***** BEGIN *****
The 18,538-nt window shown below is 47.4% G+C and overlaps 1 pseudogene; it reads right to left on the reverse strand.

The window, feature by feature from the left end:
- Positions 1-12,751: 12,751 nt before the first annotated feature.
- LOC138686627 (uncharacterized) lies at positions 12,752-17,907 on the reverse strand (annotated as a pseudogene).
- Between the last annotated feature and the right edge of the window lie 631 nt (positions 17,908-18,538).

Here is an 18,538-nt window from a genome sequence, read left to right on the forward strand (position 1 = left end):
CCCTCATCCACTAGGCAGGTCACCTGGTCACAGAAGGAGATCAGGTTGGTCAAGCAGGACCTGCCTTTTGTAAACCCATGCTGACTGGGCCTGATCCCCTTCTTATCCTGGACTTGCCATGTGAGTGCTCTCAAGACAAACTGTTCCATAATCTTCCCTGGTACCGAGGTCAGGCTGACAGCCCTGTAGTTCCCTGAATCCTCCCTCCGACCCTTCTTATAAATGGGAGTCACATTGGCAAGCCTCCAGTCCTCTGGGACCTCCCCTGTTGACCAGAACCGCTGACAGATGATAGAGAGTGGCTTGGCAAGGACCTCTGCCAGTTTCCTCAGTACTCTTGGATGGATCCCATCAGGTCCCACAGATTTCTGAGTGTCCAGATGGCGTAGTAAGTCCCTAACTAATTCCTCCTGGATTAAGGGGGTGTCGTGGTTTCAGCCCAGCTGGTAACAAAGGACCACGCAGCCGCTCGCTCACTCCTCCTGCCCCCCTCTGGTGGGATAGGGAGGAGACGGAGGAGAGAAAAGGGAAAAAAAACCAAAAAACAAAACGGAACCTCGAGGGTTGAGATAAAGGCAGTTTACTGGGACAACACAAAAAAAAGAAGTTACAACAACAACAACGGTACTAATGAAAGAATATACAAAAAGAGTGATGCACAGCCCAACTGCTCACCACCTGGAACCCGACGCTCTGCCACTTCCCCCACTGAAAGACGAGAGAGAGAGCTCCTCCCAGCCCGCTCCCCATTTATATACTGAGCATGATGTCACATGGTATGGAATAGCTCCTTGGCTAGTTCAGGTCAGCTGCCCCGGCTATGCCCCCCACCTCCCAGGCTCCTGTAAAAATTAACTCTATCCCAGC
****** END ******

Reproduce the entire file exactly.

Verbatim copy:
The 18,538-nt window shown below is 47.4% G+C and overlaps 1 pseudogene; it reads right to left on the reverse strand.

The window, feature by feature from the left end:
- Positions 1-12,751: 12,751 nt before the first annotated feature.
- LOC138686627 (uncharacterized) lies at positions 12,752-17,907 on the reverse strand (annotated as a pseudogene).
- Between the last annotated feature and the right edge of the window lie 631 nt (positions 17,908-18,538).

Here is an 18,538-nt window from a genome sequence, read left to right on the forward strand (position 1 = left end):
CCCTCATCCACTAGGCAGGTCACCTGGTCACAGAAGGAGATCAGGTTGGTCAAGCAGGACCTGCCTTTTGTAAACCCATGCTGACTGGGCCTGATCCCCTTCTTATCCTGGACTTGCCATGTGAGTGCTCTCAAGACAAACTGTTCCATAATCTTCCCTGGTACCGAGGTCAGGCTGACAGCCCTGTAGTTCCCTGAATCCTCCCTCCGACCCTTCTTATAAATGGGAGTCACATTGGCAAGCCTCCAGTCCTCTGGGACCTCCCCTGTTGACCAGAACCGCTGACAGATGATAGAGAGTGGCTTGGCAAGGACCTCTGCCAGTTTCCTCAGTACTCTTGGATGGATCCCATCAGGTCCCACAGATTTCTGAGTGTCCAGATGGCGTAGTAAGTCCCTAACTAATTCCTCCTGGATTAAGGGGGTGTCGTGGTTTCAGCCCAGCTGGTAACAAAGGACCACGCAGCCGCTCGCTCACTCCTCCTGCCCCCCTCTGGTGGGATAGGGAGGAGACGGAGGAGAGAAAAGGGAAAAAAAACCAAAAAACAAAACGGAACCTCGAGGGTTGAGATAAAGGCAGTTTACTGGGACAACACAAAAAAAAGAAGTTACAACAACAACAACGGTACTAATGAAAGAATATACAAAAAGAGTGATGCACAGCCCAACTGCTCACCACCTGGAACCCGACGCTCTGCCACTTCCCCCACTGAAAGACGAGAGAGAGAGCTCCTCCCAGCCCGCTCCCCATTTATATACTGAGCATGATGTCACATGGTATGGAATAGCTCCTTGGCTAGTTCAGGTCAGCTGCCCCGGCTATGCCCCCCACCTCCCAGGCTCCTGTAAAAATTAACTCTATCCCAGC